On June 3, 2021, the U.S. Supreme Court resolved a long-standing question about how the Computer Fraud and Abuse Act (“CFAA”) applies to employees who access their employers’ computer systems for their personal benefit. Specifically, the Court’s decision in Van Buren v. United States addressed whether someone “exceeds authorized access” under the CFAA when they use otherwise valid credentials to access a computer for an unlawful or unauthorized purpose. The case arose when Nathan Van Buren, a former police sergeant, ran a license-plate search in a law enforcement computer database in exchange for money. Although Van Buren was permitted to use the database in the course of his work, his purpose in doing was not related to law enforcement purposes and violated department policy. Van Buren was therefore charged criminally, under the CFAA.

The case made it to the Supreme Court, which ultimately decided that the CFAA prohibits individuals from accessing computers with authorization but then obtaining information located in particular areas of the computer that are off-limits to them. Put differently, a person does not violate the CFAA by accessing a computer he or she is allowed to access and obtaining information in areas of the computer that he or she is allowed to view, regardless of the individual’s purpose in accessing such data. The Court emphasized that punishing authorized access that occurs for unauthorized purposes would create boundless criminal liability:

If the “exceeds authorized access” clause criminalizes every violation of a computer-use policy, then millions of otherwise law-abiding citizens are criminals. Take the workplace. Employers commonly state that computers and electronic devices can be used only for business purposes. So on the Government’s reading of the statute, an employee who sends a personal e-mail or reads the news using her work computer has violated the CFAA.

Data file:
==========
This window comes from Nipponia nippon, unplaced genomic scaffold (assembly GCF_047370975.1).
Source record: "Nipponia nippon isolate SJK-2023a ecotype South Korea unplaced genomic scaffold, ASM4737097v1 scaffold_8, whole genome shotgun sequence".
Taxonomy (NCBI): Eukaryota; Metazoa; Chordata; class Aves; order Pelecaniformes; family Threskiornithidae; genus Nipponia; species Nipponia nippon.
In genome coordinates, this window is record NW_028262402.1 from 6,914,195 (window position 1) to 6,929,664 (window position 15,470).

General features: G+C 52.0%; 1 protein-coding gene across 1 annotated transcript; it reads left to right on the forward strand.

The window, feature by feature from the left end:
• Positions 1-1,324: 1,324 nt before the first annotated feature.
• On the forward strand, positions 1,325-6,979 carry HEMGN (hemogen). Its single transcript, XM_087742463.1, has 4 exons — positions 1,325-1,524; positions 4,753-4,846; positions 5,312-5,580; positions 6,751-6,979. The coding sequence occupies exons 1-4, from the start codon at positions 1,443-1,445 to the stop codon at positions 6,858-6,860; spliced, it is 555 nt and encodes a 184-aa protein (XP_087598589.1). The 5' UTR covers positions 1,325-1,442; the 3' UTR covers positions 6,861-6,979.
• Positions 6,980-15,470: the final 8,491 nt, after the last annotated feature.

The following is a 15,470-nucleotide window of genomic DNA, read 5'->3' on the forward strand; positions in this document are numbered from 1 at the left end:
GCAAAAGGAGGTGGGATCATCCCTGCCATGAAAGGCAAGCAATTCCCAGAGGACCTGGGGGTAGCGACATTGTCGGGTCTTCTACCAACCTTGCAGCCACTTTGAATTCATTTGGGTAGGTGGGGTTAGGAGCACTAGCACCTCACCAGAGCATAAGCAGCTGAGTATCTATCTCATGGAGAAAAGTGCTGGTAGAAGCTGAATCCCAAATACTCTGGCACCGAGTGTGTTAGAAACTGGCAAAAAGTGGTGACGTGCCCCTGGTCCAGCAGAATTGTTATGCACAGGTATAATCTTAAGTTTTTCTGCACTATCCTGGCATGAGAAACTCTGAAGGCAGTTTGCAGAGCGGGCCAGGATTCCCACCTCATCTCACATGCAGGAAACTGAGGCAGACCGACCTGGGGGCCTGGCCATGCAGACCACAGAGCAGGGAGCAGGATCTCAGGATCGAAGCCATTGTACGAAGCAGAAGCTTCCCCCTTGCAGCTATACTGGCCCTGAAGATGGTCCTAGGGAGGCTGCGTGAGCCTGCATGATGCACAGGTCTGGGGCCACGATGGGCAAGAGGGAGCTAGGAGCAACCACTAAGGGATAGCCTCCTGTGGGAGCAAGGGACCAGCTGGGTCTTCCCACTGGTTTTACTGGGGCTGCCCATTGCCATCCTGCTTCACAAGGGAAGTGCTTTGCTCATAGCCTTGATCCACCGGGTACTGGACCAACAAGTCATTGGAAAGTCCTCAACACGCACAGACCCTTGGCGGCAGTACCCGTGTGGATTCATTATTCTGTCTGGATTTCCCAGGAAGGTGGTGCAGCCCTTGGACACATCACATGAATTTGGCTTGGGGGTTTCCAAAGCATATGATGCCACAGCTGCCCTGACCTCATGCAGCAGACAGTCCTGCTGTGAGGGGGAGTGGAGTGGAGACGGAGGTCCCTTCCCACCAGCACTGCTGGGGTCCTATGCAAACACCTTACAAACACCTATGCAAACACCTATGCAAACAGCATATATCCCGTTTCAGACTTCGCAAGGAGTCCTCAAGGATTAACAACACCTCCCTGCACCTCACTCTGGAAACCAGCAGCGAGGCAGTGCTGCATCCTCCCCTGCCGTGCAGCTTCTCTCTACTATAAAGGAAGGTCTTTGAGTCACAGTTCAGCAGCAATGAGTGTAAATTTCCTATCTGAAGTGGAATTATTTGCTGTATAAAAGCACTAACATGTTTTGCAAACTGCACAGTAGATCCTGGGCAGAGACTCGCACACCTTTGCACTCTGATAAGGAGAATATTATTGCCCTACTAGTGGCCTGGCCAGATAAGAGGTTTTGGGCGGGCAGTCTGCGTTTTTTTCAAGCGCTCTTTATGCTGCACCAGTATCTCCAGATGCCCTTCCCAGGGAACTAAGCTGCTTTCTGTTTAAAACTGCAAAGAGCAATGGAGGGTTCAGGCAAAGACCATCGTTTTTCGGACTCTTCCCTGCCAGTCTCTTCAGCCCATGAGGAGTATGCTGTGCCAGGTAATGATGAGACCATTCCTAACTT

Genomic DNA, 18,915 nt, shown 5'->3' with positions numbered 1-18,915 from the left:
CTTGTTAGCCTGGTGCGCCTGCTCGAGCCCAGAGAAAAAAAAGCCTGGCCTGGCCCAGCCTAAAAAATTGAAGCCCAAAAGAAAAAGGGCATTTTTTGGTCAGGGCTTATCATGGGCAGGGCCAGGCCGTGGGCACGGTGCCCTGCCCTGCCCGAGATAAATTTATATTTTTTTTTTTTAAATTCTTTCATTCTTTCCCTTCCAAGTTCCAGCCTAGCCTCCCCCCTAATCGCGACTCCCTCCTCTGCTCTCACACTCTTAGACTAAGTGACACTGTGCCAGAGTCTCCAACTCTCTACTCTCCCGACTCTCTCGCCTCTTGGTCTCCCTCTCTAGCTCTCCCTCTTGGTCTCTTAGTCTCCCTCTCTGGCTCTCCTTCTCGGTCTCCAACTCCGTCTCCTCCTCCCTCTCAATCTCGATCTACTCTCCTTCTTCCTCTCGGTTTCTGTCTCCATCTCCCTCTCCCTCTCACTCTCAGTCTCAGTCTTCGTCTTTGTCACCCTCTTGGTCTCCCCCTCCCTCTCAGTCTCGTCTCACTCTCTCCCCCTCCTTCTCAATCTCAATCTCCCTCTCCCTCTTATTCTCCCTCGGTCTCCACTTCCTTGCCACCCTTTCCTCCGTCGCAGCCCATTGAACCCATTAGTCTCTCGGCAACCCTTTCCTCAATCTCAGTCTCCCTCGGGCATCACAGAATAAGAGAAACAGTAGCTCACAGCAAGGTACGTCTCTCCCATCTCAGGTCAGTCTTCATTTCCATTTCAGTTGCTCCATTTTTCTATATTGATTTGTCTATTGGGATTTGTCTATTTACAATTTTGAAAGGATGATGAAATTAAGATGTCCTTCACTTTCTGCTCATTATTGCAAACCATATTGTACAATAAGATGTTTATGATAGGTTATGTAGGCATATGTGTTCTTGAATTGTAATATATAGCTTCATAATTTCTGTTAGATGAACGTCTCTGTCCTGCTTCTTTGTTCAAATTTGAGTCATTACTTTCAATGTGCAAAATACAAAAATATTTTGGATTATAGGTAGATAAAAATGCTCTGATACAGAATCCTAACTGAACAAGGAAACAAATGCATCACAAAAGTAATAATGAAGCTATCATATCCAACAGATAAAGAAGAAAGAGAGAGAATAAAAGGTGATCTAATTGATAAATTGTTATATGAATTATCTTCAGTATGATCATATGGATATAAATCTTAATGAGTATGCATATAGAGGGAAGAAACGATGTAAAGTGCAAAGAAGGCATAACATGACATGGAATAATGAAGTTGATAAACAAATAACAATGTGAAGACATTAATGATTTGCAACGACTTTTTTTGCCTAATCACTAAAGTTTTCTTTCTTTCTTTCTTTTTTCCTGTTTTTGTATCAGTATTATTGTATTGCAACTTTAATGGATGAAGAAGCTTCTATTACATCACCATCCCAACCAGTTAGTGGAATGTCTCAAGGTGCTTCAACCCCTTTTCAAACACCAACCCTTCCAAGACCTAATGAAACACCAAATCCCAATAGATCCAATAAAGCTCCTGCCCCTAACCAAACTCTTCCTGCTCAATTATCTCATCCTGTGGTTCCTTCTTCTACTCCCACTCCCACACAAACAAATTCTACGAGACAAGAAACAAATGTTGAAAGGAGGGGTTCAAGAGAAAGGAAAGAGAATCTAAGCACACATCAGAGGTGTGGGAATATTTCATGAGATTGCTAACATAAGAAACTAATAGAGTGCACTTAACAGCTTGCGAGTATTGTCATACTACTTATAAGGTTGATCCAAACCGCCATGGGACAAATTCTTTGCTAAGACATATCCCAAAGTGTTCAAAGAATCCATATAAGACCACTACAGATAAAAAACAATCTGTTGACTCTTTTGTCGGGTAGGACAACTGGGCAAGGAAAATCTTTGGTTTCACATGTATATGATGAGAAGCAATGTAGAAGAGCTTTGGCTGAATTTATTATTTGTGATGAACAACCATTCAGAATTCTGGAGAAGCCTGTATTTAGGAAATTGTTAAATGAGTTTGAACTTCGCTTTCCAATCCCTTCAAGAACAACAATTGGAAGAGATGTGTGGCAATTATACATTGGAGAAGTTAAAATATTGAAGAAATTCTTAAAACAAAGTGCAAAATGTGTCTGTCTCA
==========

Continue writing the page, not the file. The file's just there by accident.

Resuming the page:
Although Van Buren was a criminal case, it has clear implications for employers who learn that their employees (oftentimes, departing employees) have accessed company servers and downloaded confidential information for their own purposes. In the past, some employers have tried to assert civil claims under the CFAA for such conduct. But the Court’s decision effectively closes that door: the purpose of the CFAA is to punish computer hacking and not “commonplace computer activity.” After Van Buren, employers will have to rely on other types of claims (breach of non-disclosure agreements, trade secret misappropriation, and breach of common law duties of loyalty) to address employees who misuse electronically stored information.

Ultimately, Van Buren serves as a useful reminder that employers must be vigilant about controlling access to their internal computer systems. Employers should password-protect confidential information and strictly limit access to that information. Additionally, employers should have clear policies and procedures that prohibit improper access to confidential information, and they should use confidentiality agreements for employees in sensitive positions. While the CFAA may no longer provide a legal remedy for many types of improper computer access, employers still have a number of tools available to protect sensitive business information.

The full opinion in Van Buren v. United States, is available here.